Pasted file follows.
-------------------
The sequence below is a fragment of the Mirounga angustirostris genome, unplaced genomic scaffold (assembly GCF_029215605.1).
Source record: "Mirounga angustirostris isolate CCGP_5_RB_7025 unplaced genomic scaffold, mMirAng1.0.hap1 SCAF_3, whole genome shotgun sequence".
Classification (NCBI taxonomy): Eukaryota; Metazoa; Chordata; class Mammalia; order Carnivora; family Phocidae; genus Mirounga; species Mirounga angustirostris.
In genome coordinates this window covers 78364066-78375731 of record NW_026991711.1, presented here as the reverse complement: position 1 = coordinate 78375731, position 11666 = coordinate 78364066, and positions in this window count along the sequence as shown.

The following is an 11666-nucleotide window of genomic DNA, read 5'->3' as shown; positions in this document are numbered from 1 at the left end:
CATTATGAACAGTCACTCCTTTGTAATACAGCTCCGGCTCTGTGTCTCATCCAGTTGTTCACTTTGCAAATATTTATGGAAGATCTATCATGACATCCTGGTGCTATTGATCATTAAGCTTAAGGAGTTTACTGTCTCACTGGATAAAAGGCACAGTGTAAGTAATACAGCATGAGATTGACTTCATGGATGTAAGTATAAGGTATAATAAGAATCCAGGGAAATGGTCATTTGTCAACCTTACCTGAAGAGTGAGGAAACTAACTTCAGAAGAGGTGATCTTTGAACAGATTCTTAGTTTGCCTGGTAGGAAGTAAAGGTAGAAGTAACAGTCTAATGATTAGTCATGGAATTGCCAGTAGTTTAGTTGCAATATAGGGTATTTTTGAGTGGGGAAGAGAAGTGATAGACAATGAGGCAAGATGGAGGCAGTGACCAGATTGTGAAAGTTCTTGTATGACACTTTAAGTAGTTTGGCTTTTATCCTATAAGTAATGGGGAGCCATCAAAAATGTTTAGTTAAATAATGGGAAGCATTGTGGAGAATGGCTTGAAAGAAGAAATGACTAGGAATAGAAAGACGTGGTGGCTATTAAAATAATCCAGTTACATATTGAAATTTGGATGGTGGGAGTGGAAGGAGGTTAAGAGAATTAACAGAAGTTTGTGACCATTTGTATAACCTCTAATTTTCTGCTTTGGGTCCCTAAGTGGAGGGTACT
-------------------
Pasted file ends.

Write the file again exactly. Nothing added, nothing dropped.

The sequence below is a fragment of the Mirounga angustirostris genome, unplaced genomic scaffold (assembly GCF_029215605.1).
Source record: "Mirounga angustirostris isolate CCGP_5_RB_7025 unplaced genomic scaffold, mMirAng1.0.hap1 SCAF_3, whole genome shotgun sequence".
Classification (NCBI taxonomy): Eukaryota; Metazoa; Chordata; class Mammalia; order Carnivora; family Phocidae; genus Mirounga; species Mirounga angustirostris.
In genome coordinates this window covers 78364066-78375731 of record NW_026991711.1, presented here as the reverse complement: position 1 = coordinate 78375731, position 11666 = coordinate 78364066, and positions in this window count along the sequence as shown.

The following is an 11666-nucleotide window of genomic DNA, read 5'->3' as shown; positions in this document are numbered from 1 at the left end:
CATTATGAACAGTCACTCCTTTGTAATACAGCTCCGGCTCTGTGTCTCATCCAGTTGTTCACTTTGCAAATATTTATGGAAGATCTATCATGACATCCTGGTGCTATTGATCATTAAGCTTAAGGAGTTTACTGTCTCACTGGATAAAAGGCACAGTGTAAGTAATACAGCATGAGATTGACTTCATGGATGTAAGTATAAGGTATAATAAGAATCCAGGGAAATGGTCATTTGTCAACCTTACCTGAAGAGTGAGGAAACTAACTTCAGAAGAGGTGATCTTTGAACAGATTCTTAGTTTGCCTGGTAGGAAGTAAAGGTAGAAGTAACAGTCTAATGATTAGTCATGGAATTGCCAGTAGTTTAGTTGCAATATAGGGTATTTTTGAGTGGGGAAGAGAAGTGATAGACAATGAGGCAAGATGGAGGCAGTGACCAGATTGTGAAAGTTCTTGTATGACACTTTAAGTAGTTTGGCTTTTATCCTATAAGTAATGGGGAGCCATCAAAAATGTTTAGTTAAATAATGGGAAGCATTGTGGAGAATGGCTTGAAAGAAGAAATGACTAGGAATAGAAAGACGTGGTGGCTATTAAAATAATCCAGTTACATATTGAAATTTGGATGGTGGGAGTGGAAGGAGGTTAAGAGAATTAACAGAAGTTTGTGACCATTTGTATAACCTCTAATTTTCTGCTTTGGGTCCCTAAGTGGAGGGTACT